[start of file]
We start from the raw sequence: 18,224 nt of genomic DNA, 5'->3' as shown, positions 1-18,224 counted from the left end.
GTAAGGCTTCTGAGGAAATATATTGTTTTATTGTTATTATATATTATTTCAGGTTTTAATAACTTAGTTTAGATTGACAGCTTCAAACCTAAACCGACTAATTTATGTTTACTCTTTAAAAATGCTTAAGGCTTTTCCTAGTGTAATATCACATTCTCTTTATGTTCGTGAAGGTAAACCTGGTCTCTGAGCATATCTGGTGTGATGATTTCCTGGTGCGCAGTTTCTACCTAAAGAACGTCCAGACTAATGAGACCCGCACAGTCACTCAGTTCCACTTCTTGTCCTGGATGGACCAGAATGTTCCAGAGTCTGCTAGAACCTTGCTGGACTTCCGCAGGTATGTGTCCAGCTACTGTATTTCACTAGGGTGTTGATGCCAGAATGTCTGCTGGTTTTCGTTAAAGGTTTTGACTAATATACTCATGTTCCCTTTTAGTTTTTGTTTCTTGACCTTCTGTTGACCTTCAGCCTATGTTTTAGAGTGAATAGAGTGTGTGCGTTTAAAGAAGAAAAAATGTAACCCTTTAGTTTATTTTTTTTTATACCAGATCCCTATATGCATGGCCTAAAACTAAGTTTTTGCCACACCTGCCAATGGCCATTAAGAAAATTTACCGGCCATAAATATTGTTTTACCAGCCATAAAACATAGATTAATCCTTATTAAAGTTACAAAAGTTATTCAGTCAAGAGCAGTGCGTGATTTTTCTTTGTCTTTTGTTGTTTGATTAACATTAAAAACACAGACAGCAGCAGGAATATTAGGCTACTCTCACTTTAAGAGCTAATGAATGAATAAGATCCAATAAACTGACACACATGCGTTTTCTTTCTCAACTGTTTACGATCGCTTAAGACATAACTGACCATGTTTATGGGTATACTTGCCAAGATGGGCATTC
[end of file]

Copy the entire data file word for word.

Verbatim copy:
We start from the raw sequence: 18,224 nt of genomic DNA, 5'->3' as shown, positions 1-18,224 counted from the left end.
GTAAGGCTTCTGAGGAAATATATTGTTTTATTGTTATTATATATTATTTCAGGTTTTAATAACTTAGTTTAGATTGACAGCTTCAAACCTAAACCGACTAATTTATGTTTACTCTTTAAAAATGCTTAAGGCTTTTCCTAGTGTAATATCACATTCTCTTTATGTTCGTGAAGGTAAACCTGGTCTCTGAGCATATCTGGTGTGATGATTTCCTGGTGCGCAGTTTCTACCTAAAGAACGTCCAGACTAATGAGACCCGCACAGTCACTCAGTTCCACTTCTTGTCCTGGATGGACCAGAATGTTCCAGAGTCTGCTAGAACCTTGCTGGACTTCCGCAGGTATGTGTCCAGCTACTGTATTTCACTAGGGTGTTGATGCCAGAATGTCTGCTGGTTTTCGTTAAAGGTTTTGACTAATATACTCATGTTCCCTTTTAGTTTTTGTTTCTTGACCTTCTGTTGACCTTCAGCCTATGTTTTAGAGTGAATAGAGTGTGTGCGTTTAAAGAAGAAAAAATGTAACCCTTTAGTTTATTTTTTTTTATACCAGATCCCTATATGCATGGCCTAAAACTAAGTTTTTGCCACACCTGCCAATGGCCATTAAGAAAATTTACCGGCCATAAATATTGTTTTACCAGCCATAAAACATAGATTAATCCTTATTAAAGTTACAAAAGTTATTCAGTCAAGAGCAGTGCGTGATTTTTCTTTGTCTTTTGTTGTTTGATTAACATTAAAAACACAGACAGCAGCAGGAATATTAGGCTACTCTCACTTTAAGAGCTAATGAATGAATAAGATCCAATAAACTGACACACATGCGTTTTCTTTCTCAACTGTTTACGATCGCTTAAGACATAACTGACCATGTTTATGGGTATACTTGCCAAGATGGGCATTC